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      Controlling Program Flow - While loop

    The small ASCCHRT program you wrote last time was kind of useful on its own, but generally, applications don't just dump you back in the OS when they have finished doing something. Most start off with a menu, where the user can select a number of options. And when you have selected an option, and finished working with it, the program returns you to the menu, where you can make another chose, or decide to quit entirely.

    Now, lets rewrite the ASCCHRT, and ask the user if he would like to go again, or quit, after he has finished a conversion. For this we will use a while loop, which takes the following form:

    while(condition)
    {
    statements;
    statements;
    statements;
    }

    If you were to say that in English, it would mean 'while the condition is true, execute the statements and repeat, until the condition is false'. Get it? Well lets show by rewriting the program using a while loop.

     /* Tutorial 6 - ASCII chart - ASCCHRT2.C */
    #include <stdio.h>
    
    int main()
    {
    char ChrVal, again;
    
    again = 'A';

    while(again == 'A') { printf("\nWhat character do you want the ASCII value of > "); scanf("\n%c", &ChrVal); printf("The ASCII value of %c is %d \n", ChrVal, ChrVal); printf("\n\nPress A to look up another "); printf("\nor any other key to exit "); scanf("\n%c", &again); } }

    OK, first you made again equal to A. Then you said, 'while again is still equal to A, repeat all the code in between the brackets'. Say the user typed Q, instead of A, the while loop would check if again is A, however, because it isn't, the condition again == 'A' will evaluate to FALSE, and the program would the skip the code in the loop, and continue down.

    Note the double equal sign (==) in the statement while(again == 'A'). Do not confuse this with a single equal sign, they are two completely different things! While the single sign is used to assign a value to a variable, the double equal sign is a logical operator. What that means is when C sees the ==, it evaluates the statement to see if its true or false. So what again == 'A' means is, 'if again equals A then its true, if not, then its false'. There are also other operators, that check for other things, such as the opposite of ==, !=. That mean 'is not equal to'. So if in our example, a user typed 'A' to this statement: again != 'A', the result would be FALSE!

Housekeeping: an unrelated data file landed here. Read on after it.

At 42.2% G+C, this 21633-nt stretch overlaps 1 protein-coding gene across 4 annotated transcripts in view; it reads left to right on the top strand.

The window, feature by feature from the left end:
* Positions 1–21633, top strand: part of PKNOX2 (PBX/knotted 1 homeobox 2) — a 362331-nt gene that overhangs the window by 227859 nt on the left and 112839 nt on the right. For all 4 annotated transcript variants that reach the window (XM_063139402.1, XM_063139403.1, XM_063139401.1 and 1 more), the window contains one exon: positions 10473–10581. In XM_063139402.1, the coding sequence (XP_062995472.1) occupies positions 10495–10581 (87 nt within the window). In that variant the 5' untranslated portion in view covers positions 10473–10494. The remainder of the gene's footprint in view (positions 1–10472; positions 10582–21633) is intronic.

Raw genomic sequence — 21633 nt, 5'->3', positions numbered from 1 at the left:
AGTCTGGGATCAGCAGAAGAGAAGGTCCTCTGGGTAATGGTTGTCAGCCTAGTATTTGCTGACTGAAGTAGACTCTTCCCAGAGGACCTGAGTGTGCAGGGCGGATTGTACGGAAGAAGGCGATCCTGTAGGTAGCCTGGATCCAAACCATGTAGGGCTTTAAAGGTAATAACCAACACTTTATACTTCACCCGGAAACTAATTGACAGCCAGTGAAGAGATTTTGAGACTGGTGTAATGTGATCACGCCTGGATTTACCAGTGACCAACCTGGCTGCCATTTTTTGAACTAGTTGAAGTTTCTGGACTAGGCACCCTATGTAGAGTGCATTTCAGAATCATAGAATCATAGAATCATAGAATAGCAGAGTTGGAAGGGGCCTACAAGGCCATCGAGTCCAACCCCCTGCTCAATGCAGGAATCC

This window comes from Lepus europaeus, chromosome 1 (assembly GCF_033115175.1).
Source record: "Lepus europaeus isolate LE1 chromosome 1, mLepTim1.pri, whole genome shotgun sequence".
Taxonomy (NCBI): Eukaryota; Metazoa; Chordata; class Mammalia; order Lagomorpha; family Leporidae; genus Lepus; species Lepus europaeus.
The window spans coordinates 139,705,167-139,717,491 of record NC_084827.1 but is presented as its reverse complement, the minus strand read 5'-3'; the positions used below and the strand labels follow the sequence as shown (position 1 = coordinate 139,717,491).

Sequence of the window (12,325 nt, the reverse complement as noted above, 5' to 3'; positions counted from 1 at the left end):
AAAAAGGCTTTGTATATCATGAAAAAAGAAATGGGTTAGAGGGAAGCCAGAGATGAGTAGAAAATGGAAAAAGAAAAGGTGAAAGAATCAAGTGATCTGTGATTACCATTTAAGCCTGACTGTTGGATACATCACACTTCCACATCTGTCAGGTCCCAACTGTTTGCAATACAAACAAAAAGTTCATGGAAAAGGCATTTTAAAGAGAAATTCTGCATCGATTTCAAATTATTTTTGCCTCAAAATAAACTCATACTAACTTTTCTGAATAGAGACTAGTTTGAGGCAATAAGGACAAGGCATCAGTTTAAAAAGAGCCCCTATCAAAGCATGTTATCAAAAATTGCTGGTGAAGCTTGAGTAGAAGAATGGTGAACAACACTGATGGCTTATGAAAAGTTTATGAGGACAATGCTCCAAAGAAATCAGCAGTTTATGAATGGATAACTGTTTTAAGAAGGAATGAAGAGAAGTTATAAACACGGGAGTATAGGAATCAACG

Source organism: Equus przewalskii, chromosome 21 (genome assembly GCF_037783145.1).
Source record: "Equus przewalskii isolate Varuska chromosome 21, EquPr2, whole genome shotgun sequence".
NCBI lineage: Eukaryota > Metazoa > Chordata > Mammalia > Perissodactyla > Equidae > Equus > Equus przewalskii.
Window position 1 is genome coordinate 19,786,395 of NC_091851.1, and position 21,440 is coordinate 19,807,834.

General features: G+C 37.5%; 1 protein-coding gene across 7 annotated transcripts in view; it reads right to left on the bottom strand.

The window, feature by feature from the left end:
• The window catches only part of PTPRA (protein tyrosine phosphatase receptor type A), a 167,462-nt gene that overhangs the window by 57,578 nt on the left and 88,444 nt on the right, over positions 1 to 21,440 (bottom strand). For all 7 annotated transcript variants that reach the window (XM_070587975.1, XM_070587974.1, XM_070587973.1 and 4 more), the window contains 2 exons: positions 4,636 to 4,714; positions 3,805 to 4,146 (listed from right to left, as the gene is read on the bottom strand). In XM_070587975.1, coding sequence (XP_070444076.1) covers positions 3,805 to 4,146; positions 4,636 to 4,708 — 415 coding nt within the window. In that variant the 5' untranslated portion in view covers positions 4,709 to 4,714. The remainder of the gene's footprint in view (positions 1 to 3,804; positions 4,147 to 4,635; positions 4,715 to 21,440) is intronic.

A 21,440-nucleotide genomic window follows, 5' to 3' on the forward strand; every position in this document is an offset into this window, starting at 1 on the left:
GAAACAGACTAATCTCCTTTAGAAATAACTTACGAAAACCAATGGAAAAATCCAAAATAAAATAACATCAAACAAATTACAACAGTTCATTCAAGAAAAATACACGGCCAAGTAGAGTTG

OK, what if the user typed in 'a', but really meant 'A'? It would be real stupid if the program dumped him into the OS. Now, to fix this, we have to have two statements, and then check to make sure at least one is TRUE. To do this we use the || operator. || really mean 'OR'. Consider:

    while((again == 'A') || (again == 'a'))

    See that? It just checks if again is 'A' or 'a', and if it is, then the whole thing is true. Note the two sets of brackets, they aren't necessary, however, are used for clarity, and to make sure the compiler doesn't misinterpret the code. There is one more operator. &&. As the symbols suggest, this means 'AND'. Consider:

    while((again == 'A') && (again == 'a'))

    This would check, to see if again equals 'A' and 'a'. If one of the statements are false, the whole thing is false. Both sides need to be true, so in this program, that would stink, because you would never be able to do another, since your one-letter character, can't be 'A' and 'a' at once:)

    That's enough for today, take a break:)

    Tutorial by Puke


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